The ‘is’ operator compares the identity (memory location) of two objects while the ‘==’ operator compares the values of two objects.

The ‘==’ operator return True when the values of two operands are equal and false otherwise.

print(True == 1) 
# True means 1 (Python convert the boolean 'True' into integer 1) so True == 1 means 1 == 1

print('1' == 1) 
# '1' means string one and 1 means integer one, in python two different types are not comparable 

print([] == 1) 
# Empty list can't be equal to one

print(10 == 10.0) 
# Python can convert integer and float number, here Python convert them in the same type

print([1,2,3] == [1,2,3])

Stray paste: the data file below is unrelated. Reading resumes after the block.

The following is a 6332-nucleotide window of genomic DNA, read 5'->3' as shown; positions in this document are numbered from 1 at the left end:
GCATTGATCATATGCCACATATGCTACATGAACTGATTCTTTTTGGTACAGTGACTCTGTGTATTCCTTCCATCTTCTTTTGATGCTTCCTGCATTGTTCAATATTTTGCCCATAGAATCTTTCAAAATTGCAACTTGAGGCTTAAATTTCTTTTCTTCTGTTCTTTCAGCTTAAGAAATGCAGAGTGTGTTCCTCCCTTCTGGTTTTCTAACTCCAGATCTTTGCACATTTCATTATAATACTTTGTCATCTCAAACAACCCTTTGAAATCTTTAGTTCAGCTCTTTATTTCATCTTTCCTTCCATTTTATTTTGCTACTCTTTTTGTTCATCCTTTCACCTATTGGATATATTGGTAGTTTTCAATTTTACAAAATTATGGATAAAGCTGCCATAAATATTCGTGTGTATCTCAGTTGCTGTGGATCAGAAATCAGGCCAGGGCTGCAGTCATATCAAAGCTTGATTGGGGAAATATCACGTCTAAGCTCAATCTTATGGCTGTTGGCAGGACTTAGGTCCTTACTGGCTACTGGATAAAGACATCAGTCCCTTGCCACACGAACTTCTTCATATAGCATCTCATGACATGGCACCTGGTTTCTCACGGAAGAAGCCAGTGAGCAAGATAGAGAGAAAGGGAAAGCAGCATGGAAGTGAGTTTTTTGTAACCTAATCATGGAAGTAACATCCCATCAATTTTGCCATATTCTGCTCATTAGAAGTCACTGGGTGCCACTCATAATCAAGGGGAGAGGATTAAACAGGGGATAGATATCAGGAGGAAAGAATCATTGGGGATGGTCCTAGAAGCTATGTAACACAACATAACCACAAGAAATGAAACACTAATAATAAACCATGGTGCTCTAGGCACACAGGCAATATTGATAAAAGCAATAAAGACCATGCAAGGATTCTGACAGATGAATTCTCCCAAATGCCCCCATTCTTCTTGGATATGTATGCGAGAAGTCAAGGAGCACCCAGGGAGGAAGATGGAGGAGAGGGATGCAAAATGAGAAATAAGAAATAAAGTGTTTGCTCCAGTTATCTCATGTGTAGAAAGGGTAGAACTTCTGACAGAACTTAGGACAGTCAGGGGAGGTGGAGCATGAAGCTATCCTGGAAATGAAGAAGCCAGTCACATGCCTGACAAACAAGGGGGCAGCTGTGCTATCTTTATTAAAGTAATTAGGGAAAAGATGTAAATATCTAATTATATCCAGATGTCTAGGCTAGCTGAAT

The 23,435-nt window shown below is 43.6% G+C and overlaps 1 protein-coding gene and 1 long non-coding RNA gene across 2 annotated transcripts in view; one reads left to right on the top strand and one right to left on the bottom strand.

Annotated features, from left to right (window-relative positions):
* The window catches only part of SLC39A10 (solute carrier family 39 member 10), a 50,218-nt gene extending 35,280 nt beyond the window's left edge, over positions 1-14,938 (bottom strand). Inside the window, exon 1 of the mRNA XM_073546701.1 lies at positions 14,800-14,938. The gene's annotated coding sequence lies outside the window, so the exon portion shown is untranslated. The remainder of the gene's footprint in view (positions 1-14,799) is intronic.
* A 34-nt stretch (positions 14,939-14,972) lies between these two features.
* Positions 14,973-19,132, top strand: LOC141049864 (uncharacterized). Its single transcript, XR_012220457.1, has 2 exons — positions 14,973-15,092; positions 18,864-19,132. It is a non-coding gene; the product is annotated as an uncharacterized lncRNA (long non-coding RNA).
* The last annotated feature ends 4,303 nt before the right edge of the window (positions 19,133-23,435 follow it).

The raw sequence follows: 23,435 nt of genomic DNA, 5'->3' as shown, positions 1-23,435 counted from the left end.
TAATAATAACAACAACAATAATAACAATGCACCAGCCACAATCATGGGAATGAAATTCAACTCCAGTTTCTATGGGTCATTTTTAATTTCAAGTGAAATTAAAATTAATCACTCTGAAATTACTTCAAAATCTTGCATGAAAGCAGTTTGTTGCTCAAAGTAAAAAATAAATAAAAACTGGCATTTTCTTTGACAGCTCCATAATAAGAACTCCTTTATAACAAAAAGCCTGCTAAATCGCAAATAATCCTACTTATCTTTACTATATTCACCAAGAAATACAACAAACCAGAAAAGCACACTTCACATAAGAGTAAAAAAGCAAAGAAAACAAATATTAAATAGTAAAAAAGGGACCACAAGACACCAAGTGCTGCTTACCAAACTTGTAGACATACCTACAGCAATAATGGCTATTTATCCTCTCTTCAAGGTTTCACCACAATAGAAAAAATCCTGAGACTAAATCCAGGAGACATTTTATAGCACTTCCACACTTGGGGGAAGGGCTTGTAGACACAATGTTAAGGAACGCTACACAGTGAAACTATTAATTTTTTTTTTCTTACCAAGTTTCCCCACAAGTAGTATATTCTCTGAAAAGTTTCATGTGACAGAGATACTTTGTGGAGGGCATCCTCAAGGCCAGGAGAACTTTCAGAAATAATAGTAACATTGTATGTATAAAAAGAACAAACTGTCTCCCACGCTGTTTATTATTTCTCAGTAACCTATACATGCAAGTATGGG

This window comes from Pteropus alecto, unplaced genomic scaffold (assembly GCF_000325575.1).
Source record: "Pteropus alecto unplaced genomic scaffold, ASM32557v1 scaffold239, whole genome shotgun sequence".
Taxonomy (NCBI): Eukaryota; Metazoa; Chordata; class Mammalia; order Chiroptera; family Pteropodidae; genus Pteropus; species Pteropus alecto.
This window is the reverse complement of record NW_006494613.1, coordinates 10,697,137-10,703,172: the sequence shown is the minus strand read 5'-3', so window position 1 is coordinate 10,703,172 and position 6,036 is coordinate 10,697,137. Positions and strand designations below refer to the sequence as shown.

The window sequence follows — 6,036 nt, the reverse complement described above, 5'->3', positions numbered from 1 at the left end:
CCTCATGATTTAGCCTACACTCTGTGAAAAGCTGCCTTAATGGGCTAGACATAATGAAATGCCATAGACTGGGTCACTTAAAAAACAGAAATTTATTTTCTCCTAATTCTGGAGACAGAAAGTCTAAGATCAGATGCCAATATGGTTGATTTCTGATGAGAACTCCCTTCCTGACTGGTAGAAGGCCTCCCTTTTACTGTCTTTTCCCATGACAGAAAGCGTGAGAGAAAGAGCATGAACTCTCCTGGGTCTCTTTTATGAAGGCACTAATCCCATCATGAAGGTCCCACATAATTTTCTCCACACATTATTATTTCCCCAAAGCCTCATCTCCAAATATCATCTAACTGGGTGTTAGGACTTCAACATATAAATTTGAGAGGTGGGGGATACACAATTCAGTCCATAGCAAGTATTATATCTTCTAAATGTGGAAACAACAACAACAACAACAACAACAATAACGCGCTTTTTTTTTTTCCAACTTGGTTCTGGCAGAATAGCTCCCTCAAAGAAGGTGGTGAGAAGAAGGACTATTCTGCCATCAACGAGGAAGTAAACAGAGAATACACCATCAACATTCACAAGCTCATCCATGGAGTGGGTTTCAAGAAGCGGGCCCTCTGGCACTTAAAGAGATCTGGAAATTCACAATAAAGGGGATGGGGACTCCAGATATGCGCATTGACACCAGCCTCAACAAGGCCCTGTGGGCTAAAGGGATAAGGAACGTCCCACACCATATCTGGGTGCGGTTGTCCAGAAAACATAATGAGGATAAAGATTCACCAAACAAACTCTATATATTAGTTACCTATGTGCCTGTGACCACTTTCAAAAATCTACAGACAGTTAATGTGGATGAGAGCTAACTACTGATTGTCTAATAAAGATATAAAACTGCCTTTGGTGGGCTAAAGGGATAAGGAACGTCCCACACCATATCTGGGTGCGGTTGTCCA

# I hope you understand it

Return

True
False
False
True
True

The ‘is’ operator return True if the variables on either side of the operator point to the same object (same memory location) and false otherwise.

print(True is 1) 
print('1' is 1)
print([] is 1)
print(10 is 10.0)
print([1,2,3] is [1,2,3])
# in all examples both side of 'is' are in the difference location in memory (they are not identical) or you can say they are not same.

Return

False
False
False
False
False

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